I am a system builder and part-time recording technician. My area of speciality has been the silencing of computer systems. If I can hear it when it’s on then I didn’t do a good enough job for the client. Over the years I have been surprised what noises can be eliminated (and which ones can’t).
I’ve never seen a P4 that ran cool. In my experience they’ve been the worst heat-making culprits of the processors that people bring in. I would never recommend them to anyone interested in silent heat dissipation. They (like any processor) can be quieted down some, but it’s a challenge. HP must’ve done a great job with that box.
Any Intel processor of the last 3 years can be made to be quiet, but I still prefer AMD because I’ve had better success with power management (or the occasional underclocking). That’s totally personal preference, though. Any 64-bit AMD proc (from socket 754/939 up to today) is an easy target for silencing. I am currently sitting next to my quad-core AMD (about 20 inches from my ears) and for all purposes it’s inaudible. (ok, so I have the faintest of hums from the HD’s because I have 6 of them in there, but that in itself is a moment of pride for me). Oh, and of course the stock fans are not acceptable with either brand.
so, for the OP,
I’m very happy with AMD, and you do get more for your money, but really no one should spend too much $$ on getting the latest hardware in a new box. In a year or two it’ll just be “that old piece of junk computer that I reeeeeealllly want to upgrade”
Check out the forums at silentpcreview for great info on how to make it a recording box suitable to a musician’s ears.
One last response to the ATOM question: I can’t answer for A3, but with A2 on my netbook (Dell 1018) I have no difficulty in editing and arranging. I quickly run into xruns if I try anything in the way of softsynths + audio tracking. Seems mine is just below the curve of what kind of system is needed.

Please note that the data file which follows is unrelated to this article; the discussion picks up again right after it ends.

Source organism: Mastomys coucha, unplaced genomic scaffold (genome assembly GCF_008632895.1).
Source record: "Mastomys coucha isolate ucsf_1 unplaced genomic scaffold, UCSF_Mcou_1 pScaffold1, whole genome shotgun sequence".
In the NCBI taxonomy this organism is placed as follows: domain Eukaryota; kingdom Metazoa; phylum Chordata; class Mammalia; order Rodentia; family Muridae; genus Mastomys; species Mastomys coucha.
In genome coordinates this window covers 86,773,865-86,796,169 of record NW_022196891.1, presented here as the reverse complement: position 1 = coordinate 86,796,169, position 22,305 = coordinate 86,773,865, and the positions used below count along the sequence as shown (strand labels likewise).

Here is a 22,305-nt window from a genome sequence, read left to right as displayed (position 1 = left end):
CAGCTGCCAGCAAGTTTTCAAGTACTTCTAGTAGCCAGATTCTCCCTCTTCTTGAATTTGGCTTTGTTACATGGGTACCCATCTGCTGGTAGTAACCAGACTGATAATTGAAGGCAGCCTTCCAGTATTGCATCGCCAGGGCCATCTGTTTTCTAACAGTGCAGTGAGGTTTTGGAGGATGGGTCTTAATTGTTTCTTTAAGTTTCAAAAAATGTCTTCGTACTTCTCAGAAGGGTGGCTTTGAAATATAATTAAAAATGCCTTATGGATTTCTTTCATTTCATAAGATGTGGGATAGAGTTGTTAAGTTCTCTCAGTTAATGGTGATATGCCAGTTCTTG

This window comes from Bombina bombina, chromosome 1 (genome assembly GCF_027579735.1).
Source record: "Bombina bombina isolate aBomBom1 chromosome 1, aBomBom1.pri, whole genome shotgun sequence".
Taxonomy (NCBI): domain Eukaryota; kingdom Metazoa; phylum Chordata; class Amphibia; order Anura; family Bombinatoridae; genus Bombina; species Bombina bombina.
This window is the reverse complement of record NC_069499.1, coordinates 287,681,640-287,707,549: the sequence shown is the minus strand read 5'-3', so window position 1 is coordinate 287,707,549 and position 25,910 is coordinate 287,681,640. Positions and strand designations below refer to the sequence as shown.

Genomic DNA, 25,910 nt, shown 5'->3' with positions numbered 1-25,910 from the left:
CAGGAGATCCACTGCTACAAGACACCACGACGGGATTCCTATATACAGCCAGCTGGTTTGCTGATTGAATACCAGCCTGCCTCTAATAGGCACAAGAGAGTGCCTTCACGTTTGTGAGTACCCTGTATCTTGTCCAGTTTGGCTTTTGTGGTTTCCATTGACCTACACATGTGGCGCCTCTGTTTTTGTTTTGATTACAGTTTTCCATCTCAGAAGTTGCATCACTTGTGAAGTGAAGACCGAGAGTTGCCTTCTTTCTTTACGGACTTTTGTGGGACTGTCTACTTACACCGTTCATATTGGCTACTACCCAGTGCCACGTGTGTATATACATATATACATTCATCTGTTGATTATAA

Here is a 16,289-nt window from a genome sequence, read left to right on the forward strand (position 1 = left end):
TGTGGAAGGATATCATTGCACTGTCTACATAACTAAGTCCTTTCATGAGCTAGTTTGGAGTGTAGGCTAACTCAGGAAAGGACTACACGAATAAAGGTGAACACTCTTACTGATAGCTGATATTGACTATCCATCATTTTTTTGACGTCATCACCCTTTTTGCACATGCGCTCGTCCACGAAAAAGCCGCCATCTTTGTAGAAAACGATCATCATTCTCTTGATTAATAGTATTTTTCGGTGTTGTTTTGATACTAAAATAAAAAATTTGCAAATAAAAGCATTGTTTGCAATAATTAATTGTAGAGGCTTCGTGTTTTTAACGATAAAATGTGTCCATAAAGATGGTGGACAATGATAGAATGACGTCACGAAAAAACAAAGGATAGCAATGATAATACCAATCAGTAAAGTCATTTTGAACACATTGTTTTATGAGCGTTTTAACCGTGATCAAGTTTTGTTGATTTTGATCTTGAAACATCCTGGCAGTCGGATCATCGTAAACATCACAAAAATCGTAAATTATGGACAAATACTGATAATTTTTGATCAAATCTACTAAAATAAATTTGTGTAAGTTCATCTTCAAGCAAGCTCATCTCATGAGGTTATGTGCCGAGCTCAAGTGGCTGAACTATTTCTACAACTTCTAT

Ardour-2.8.11 works fine on my nine year old AMD AthlonXP 2000+ with 1GB RAM and a 7200rpm ATA harddrive. And A2 or A3 in themselves don’t require an exceptionally powerful CPU. It mostly depends on how many and how DSP-hungry effects you’re planning to use.
If you need to have convolution reverbs on each of the 37 tracks you’re using you probably need an i5 or better but if you’re fine with a few compressors and eqs on 6 tracks you could probably use a Pentium III.
A3, as opposed to A2, can use multicore (and I don’t think you can buy a singlecore anyways) so if you have a 64-core collecting dust in a cupboard, please do use it.
Here’s a thread from a year ago regarding Atom: https://ardour.org/node/3218
As for RAM you can never have too much but 2 GB should do.
Good practice is to have a separate hard drive (or at the minimum a separate partition) for audio, mainly to avoid problems due to fragmentation. The faster the HD the better, but anything recent should work.
Oh thanks to all of you! I really got a good impression of what kind of machine I should order. Besides I will check out the silentpcreview to make my new PC an excellent recording device. You have also been very quick in answering my questions. I wish I could meet such efficient help at other forums, too. I sometimes have to wait for ages (half a year!) and the problem remains still unsolved. So you presented me with excellent service and friendly advice. I will surely come back and learn more here when ARDOUR 3.0 is installed. Let
s hope that it wont be long…
Best regards from a German user or - Beste Gruesse an Euch alle.